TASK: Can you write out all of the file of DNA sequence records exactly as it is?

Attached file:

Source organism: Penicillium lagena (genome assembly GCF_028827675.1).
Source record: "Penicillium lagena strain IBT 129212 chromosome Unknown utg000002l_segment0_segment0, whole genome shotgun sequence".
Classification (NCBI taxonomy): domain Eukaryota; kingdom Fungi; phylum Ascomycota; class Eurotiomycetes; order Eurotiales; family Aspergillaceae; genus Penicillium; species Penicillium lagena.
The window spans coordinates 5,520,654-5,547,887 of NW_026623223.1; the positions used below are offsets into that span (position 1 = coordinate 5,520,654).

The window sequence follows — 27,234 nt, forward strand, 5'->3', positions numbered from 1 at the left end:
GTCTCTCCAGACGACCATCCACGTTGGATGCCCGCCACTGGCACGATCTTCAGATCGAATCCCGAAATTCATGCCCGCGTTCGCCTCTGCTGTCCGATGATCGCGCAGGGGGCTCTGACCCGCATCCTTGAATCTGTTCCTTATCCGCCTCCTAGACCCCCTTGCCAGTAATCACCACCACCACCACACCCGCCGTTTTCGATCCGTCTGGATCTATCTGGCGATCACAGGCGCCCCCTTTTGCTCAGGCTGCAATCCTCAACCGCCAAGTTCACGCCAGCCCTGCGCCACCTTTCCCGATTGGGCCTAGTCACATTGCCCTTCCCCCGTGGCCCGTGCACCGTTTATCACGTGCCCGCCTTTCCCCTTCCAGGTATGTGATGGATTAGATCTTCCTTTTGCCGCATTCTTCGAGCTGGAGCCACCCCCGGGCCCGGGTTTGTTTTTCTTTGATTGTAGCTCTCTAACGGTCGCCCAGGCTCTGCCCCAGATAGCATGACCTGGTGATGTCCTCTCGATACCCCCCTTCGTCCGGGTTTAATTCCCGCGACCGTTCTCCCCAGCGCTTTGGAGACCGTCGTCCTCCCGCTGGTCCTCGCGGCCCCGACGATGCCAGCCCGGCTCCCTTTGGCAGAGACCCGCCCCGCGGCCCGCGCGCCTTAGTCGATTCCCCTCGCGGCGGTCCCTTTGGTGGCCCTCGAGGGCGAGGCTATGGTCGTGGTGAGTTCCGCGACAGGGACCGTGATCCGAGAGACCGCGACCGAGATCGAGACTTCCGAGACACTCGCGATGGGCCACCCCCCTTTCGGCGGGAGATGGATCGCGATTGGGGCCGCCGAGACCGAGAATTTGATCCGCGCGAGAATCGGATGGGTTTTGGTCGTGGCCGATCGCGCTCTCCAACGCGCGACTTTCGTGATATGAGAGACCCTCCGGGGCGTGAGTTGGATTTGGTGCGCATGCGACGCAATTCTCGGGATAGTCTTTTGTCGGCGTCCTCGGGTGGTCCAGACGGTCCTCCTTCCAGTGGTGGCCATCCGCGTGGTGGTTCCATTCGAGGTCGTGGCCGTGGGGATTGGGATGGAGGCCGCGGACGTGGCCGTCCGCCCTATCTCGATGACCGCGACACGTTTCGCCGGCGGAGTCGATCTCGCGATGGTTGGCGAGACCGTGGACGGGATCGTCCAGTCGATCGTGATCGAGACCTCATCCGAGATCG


Source organism: Penicillium lagena (genome assembly GCF_028827675.1).
Source record: "Penicillium lagena strain IBT 129212 chromosome Unknown utg000002l_segment0_segment0, whole genome shotgun sequence".
Classification (NCBI taxonomy): domain Eukaryota; kingdom Fungi; phylum Ascomycota; class Eurotiomycetes; order Eurotiales; family Aspergillaceae; genus Penicillium; species Penicillium lagena.
The window spans coordinates 5,520,654-5,547,887 of NW_026623223.1; the positions used below are offsets into that span (position 1 = coordinate 5,520,654).

The window sequence follows — 27,234 nt, forward strand, 5'->3', positions numbered from 1 at the left end:
GTCTCTCCAGACGACCATCCACGTTGGATGCCCGCCACTGGCACGATCTTCAGATCGAATCCCGAAATTCATGCCCGCGTTCGCCTCTGCTGTCCGATGATCGCGCAGGGGGCTCTGACCCGCATCCTTGAATCTGTTCCTTATCCGCCTCCTAGACCCCCTTGCCAGTAATCACCACCACCACCACACCCGCCGTTTTCGATCCGTCTGGATCTATCTGGCGATCACAGGCGCCCCCTTTTGCTCAGGCTGCAATCCTCAACCGCCAAGTTCACGCCAGCCCTGCGCCACCTTTCCCGATTGGGCCTAGTCACATTGCCCTTCCCCCGTGGCCCGTGCACCGTTTATCACGTGCCCGCCTTTCCCCTTCCAGGTATGTGATGGATTAGATCTTCCTTTTGCCGCATTCTTCGAGCTGGAGCCACCCCCGGGCCCGGGTTTGTTTTTCTTTGATTGTAGCTCTCTAACGGTCGCCCAGGCTCTGCCCCAGATAGCATGACCTGGTGATGTCCTCTCGATACCCCCCTTCGTCCGGGTTTAATTCCCGCGACCGTTCTCCCCAGCGCTTTGGAGACCGTCGTCCTCCCGCTGGTCCTCGCGGCCCCGACGATGCCAGCCCGGCTCCCTTTGGCAGAGACCCGCCCCGCGGCCCGCGCGCCTTAGTCGATTCCCCTCGCGGCGGTCCCTTTGGTGGCCCTCGAGGGCGAGGCTATGGTCGTGGTGAGTTCCGCGACAGGGACCGTGATCCGAGAGACCGCGACCGAGATCGAGACTTCCGAGACACTCGCGATGGGCCACCCCCCTTTCGGCGGGAGATGGATCGCGATTGGGGCCGCCGAGACCGAGAATTTGATCCGCGCGAGAATCGGATGGGTTTTGGTCGTGGCCGATCGCGCTCTCCAACGCGCGACTTTCGTGATATGAGAGACCCTCCGGGGCGTGAGTTGGATTTGGTGCGCATGCGACGCAATTCTCGGGATAGTCTTTTGTCGGCGTCCTCGGGTGGTCCAGACGGTCCTCCTTCCAGTGGTGGCCATCCGCGTGGTGGTTCCATTCGAGGTCGTGGCCGTGGGGATTGGGATGGAGGCCGCGGACGTGGCCGTCCGCCCTATCTCGATGACCGCGACACGTTTCGCCGGCGGAGTCGATCTCGCGATGGTTGGCGAGACCGTGGACGGGATCGTCCAGTCGATCGTGATCGAGACCTCATCCGAGATCG